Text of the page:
Witnessing variations on a theme, itinerant intellectuals, gastabeiters, and multilingual functionaries continue regular rotations to and from the metropoles of “here/elsewhere.” For these migrant workers, contingency and precarity have become a form of life, especially when “flexibility,” efficiency, and the ability to sell oneself are the keys to success. Screens have multiplied as well, into office cubicles, elevators, taxis, and onto handheld devices, advancing the prompts for those without hope.
Scarce in Kissing Point, the human figure is everywhere in Lessons of War. Symmetrical and generic, the stiff figures are animated, recalling online avatars and automatons. In this variation,the figures can be gray, as if primed but not yet shelf-ready. This figurative aesthetic seems artless, but it is highly manipulative. The idealized bodies suffer, and they also provide the ultimate sacrifice: they fall from inhuman heights, explode in targeted cars, and are buried alive under collapsed buildings. The statue-like figures are effectively disempowered objects. As viewers we pity them from a higher position, sometimes directly above, from the air.
The figures’ contexts are often sketchy: an algorithmic grid and possibly the outlines of a simple architectural space, like a shelter. The near-perpetual daytime of these scenes contain certain details that have sharp and brilliant color: a red polygon indicates three-dimensional space; a green splash references thrown corrosive acid. A bed sheet with repeating heart motif sets the mood for a female in a melancholic passion. The only scene with a dissolve, she flies with a drone in her frozen hands. Emotions are tempered by remote control, satellites, targeted bombings, and total abstraction of landscape into basic geometric shapes. The data is not lost in the abbreviation; our imagination fills in the blanks of this surreal world.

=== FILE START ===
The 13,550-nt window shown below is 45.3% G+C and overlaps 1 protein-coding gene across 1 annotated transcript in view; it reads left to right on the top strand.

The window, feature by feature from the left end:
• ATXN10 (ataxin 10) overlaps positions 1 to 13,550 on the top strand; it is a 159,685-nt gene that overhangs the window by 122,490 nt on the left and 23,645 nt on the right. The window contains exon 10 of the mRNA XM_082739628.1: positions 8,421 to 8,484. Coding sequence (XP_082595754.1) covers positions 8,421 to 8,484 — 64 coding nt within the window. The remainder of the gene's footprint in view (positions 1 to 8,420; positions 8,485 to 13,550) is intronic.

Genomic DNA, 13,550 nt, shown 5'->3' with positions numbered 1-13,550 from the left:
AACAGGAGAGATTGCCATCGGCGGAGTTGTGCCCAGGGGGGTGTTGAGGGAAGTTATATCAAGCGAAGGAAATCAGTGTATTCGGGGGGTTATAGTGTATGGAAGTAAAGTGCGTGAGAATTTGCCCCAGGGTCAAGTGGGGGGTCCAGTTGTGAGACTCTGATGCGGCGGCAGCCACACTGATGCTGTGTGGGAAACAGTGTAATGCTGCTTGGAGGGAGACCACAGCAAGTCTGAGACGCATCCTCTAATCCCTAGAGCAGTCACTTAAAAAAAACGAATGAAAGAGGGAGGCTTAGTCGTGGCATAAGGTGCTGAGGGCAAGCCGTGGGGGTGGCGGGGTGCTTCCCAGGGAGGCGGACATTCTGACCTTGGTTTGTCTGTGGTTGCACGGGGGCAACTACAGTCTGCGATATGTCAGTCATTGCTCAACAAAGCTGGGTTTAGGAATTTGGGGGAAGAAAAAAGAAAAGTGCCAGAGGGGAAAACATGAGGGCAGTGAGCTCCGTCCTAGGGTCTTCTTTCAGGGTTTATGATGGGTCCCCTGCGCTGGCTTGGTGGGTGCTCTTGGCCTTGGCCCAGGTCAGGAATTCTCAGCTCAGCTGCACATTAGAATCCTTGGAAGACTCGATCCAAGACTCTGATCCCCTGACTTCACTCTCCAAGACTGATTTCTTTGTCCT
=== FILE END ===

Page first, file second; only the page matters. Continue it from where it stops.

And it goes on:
Mediated revolution, via newspapers, television sets or personal devices, either brings us closer to understanding conflict or further alienate us from it. Lessons of War is a compilation of five chronological narratives of the recent wars on Gaza. Remarkable for the sudden totality that sync points make, Ahwesh directs us to two significant moments, both involving the stakes of documenting reality under repressive regimes. As if a touchstone, Ahwesh reminds us of the killing of journalists in Gaza on November 20, 2012. Indicating a deep disregard for freedom of speech, under these paranoid circumstances, only a unitary vision is acceptable. If journalists are not free to document and report facts, how can resistance occur, much less be imagined?
Witnessing is no longer just a spiritual affirmation; it is now an active, personal one-to-one split-second communication from someone familiar and maybe even loved. In Lessons… Ahwesh affirms the small gesture of the digital snapshot, knowing that as it gains weight and meaning, it shapes a wider perspective critical of rationalized, institutional violence. Social media propels in-depth journalistic analysis, which in turn motivates readerships. Around the world, from Ferguson to Israel itself, the virtual street of the internet has supported protests in the real street.